- You are here:
- Teaching and Learning Activities
- Teaching and Learning Activities for CCE
- People Power
- People Power: Focus Question 2: How Did Australians Improve Their Working Conditions in the 1850s?
- Activity 2b: The Eight-hour Day Movement
Activity 2b: The Eight-hour Day Movement
In the 1840s there had been some campaigning for shorter working hours in Australia. However, it was not until the mid-1850s that real change occurred for some workers. This change was triggered by campaigning, strike action and negotiating with employers by the stonemason's unions in both New South Wales and Victoria. Skilled workers in the building industry were in a strong bargaining position because they were in relatively short supply at a time when a significant amount of building work was taking place. This building boom was largely a result of the increases in population and wealth created by the gold rush.
The following activities explore the key figures and milestones of the Eight-hour Day movement.
- Timeline Creator
- Museum Box
- Eight Hour Day website
- State Library of Victoria
- National Library of Australia – digital collection
- Picture Australia
- trade union banners – Museum Victoria
- Eight-hour day medal – Museum Victoria
- Winning the eight hour day – Museum Victoria
- Eight-hour day medallion, Education Services Australia Ltd and National Archives of Australia. The Le@rning Federation digital content R3692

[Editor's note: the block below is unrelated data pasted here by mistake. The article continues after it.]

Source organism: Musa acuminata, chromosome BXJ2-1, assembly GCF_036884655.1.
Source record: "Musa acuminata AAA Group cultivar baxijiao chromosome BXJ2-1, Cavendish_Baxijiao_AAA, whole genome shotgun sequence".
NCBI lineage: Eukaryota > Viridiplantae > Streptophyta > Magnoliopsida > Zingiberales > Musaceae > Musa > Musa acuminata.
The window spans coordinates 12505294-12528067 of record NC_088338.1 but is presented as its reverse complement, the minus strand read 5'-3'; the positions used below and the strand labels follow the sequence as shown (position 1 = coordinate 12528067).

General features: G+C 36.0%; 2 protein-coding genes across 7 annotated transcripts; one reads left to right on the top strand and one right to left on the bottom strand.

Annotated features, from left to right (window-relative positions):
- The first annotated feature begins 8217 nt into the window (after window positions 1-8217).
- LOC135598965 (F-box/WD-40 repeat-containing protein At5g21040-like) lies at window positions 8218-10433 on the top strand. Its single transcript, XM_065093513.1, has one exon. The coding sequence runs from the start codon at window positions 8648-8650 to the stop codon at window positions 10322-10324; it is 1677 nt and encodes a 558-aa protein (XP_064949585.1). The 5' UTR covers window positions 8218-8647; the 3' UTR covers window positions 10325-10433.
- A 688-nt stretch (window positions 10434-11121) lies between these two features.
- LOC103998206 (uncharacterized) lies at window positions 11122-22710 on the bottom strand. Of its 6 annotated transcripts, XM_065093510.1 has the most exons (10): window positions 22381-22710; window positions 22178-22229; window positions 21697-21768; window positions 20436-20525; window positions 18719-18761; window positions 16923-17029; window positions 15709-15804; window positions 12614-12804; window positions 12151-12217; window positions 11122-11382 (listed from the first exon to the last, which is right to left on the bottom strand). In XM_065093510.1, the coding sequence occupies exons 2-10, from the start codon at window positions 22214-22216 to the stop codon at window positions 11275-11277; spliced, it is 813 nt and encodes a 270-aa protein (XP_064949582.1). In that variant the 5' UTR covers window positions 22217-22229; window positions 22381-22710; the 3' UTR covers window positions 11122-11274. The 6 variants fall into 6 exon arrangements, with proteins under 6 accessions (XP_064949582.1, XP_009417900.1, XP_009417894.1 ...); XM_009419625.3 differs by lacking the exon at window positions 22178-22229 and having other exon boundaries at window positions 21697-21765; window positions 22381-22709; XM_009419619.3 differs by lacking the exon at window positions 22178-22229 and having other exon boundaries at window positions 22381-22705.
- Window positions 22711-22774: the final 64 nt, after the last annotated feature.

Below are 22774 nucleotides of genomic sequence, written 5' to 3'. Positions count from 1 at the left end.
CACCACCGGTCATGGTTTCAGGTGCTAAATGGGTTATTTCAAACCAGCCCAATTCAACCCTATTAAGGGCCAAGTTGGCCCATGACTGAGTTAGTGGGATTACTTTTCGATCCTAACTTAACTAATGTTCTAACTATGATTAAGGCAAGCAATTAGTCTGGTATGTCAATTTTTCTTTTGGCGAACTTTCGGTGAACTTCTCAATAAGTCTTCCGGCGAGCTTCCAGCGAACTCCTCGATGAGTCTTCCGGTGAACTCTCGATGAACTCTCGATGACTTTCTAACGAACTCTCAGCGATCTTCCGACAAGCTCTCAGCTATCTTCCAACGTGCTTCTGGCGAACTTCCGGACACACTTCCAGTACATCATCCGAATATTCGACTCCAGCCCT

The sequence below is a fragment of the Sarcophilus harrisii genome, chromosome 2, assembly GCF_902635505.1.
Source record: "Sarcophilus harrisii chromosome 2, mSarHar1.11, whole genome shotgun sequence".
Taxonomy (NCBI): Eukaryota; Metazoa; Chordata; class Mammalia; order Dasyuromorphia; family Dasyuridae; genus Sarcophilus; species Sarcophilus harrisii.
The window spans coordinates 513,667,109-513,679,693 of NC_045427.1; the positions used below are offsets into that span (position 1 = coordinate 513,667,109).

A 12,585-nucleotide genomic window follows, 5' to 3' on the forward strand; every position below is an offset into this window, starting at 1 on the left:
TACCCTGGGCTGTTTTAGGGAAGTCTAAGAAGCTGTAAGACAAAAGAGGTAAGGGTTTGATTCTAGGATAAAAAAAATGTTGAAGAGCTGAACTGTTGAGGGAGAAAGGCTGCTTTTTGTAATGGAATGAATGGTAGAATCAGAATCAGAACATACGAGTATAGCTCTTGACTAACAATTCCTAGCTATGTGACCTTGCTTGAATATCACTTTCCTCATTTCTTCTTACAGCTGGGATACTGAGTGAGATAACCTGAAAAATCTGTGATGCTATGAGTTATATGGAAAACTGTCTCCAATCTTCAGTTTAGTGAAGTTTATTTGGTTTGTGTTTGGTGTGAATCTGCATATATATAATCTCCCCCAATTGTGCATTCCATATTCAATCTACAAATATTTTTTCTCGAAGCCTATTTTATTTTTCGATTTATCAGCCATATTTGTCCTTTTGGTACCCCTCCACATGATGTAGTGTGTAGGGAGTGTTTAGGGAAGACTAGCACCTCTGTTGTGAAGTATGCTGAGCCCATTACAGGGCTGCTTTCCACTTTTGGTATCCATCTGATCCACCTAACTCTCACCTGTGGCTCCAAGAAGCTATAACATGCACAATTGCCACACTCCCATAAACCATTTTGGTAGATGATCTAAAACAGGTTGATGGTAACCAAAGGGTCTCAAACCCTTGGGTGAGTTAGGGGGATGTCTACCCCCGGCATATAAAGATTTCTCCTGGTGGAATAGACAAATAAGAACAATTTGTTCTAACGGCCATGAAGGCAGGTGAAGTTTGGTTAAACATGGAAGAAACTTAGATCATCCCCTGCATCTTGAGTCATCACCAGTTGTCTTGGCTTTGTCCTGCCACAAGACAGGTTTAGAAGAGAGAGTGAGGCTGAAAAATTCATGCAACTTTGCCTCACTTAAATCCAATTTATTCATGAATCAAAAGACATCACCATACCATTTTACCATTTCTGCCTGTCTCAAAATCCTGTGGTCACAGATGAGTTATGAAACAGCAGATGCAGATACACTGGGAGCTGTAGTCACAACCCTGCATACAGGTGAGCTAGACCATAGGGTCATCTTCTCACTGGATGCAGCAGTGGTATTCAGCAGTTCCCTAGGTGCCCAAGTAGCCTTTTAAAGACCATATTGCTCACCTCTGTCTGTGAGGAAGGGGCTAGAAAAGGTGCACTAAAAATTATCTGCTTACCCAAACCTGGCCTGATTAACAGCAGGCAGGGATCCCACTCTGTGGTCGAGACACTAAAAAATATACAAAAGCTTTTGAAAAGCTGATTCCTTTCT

- 1864 Eight-hour day demonstration, Education Services Australia Ltd and National Library of Australia (NDLRN digital content R2799).
Key questions for students to investigate:
- What sorts of jobs did people do in the 1850s?
- How many hours did they usually work each week?
- What were some of the injustices that workers faced?
- Why was an eight-hour day important to the campaigners?
In groups, students read the story in the Handout: Eight-hour Day Men. Students identify three important actions that helped the Eight-hour Day Men to win shorter working hours.
Students create an animated version of this story. Before beginning, time should be given for students to brainstorm, organise and plan their ideas using the Handout: Storyboard Proforma. It is expected that each student takes an active role in the creation of their animation.
Using the online timeline creator, the e Resources provided and the Handout: Key Milestones students create a multimedia timeline highlighting significant events of the Eight-hour Day movement.
The timeline should include:
- images of events
- keywords, slogan and symbols
- key actions of individuals, groups (including trade unions), the media, courts and governments.
Using the categories of grievance, action and result, students complete the Handout: Eight-hour Day Matrix to analyse the cause and effect relationships of the Eight-hour Day movement.
Students suggest keywords to describe each of the columns in the matrix, using the following as prompts:
Identify the main grievance that the workers wanted to address.
Include examples of the strategies used by the workers, for example demonstration or protest.
Identify how quality of life changed for workers as a result of the Eight-hour Day movement.